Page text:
11. No plastic bags, cigarettes, wristwatches or other like items. Authenticity inspection will go into your haversack, saddlebags, bedrolls
    12. No alcohol or illegal substances are to be brought to the event.

  3. Clothing
    All uniform clothing must be made from jean, satinette, cassimere, or kersey. Jackets and trousers should be primarily grey or “butternut” in color. Varigated jean is over-represented in the hobby.
    1. Shell Jackets
      1. Richmond Type I or II. Both jackets have epaulettes and belt loops. The Type I had tape or piping on cuffs, collar and epaulettes. They have two piece sleeves and a six piece body. Refer to Les Jenson’s article on uniforms
      2. Commutation Jacket are private purchased/tailor made jackets. They must be of a documented pattern of an existing jacket.
      3. Single breasted frock coat made from above listed materials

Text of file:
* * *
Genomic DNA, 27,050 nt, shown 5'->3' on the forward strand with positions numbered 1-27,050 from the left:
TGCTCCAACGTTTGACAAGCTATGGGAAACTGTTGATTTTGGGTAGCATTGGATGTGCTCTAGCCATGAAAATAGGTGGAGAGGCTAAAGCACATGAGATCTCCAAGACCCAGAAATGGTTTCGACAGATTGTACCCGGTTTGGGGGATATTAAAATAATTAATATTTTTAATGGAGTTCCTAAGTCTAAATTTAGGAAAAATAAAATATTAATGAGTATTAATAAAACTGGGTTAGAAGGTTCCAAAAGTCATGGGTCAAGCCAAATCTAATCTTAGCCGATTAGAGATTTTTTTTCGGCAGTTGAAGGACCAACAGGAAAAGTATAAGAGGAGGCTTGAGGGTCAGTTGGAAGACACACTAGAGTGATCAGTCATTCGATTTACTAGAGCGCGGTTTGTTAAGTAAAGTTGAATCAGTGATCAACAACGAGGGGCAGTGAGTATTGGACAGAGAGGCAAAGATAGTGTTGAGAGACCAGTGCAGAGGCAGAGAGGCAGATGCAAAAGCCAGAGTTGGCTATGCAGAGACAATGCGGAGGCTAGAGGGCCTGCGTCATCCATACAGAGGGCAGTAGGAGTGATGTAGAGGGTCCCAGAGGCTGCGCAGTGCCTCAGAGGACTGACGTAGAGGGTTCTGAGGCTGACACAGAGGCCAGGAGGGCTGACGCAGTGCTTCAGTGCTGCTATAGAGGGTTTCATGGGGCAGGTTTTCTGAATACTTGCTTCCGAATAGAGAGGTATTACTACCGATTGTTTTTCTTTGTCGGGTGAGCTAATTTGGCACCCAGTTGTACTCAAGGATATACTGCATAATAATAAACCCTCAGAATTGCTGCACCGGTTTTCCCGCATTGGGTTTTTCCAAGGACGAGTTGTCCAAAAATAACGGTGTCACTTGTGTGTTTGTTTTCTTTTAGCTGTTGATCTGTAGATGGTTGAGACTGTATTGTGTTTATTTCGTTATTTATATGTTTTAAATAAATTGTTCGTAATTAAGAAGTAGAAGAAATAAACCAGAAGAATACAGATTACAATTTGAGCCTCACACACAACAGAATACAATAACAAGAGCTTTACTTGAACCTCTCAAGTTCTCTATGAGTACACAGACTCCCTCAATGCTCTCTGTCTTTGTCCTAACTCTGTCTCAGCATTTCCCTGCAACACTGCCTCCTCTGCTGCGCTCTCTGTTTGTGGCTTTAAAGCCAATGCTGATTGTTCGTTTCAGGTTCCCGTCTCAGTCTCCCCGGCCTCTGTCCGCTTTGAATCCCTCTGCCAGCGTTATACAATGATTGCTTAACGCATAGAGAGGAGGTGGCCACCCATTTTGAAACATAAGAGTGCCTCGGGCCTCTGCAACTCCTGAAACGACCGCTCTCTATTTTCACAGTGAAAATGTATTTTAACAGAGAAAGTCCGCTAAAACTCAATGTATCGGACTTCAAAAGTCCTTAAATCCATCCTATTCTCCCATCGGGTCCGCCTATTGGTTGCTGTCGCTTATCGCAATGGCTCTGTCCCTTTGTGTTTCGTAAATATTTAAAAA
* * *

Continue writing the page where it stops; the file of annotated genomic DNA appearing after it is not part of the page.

2. Trousers
      1. Richmond pattern with mule ear pockets, belt back, and button fly.
      2. Other Issue pattern with side seam pockets, belt back and button fly.
      3. Federal Issue made of sky blue kersey, yoke in rear, and vented cuffs. There should be a limited number of these types of trousers.
    3. Shirts
      Civilian Pattern made from cotton or flannel i.e. Hollyday, McRae, Campbell. Please stay away from calicos and the large wooden button shirts you find on sutler’s row.
    4. Suspenders
      Suspenders should be of a documented type. No clip on or elastic suspenders.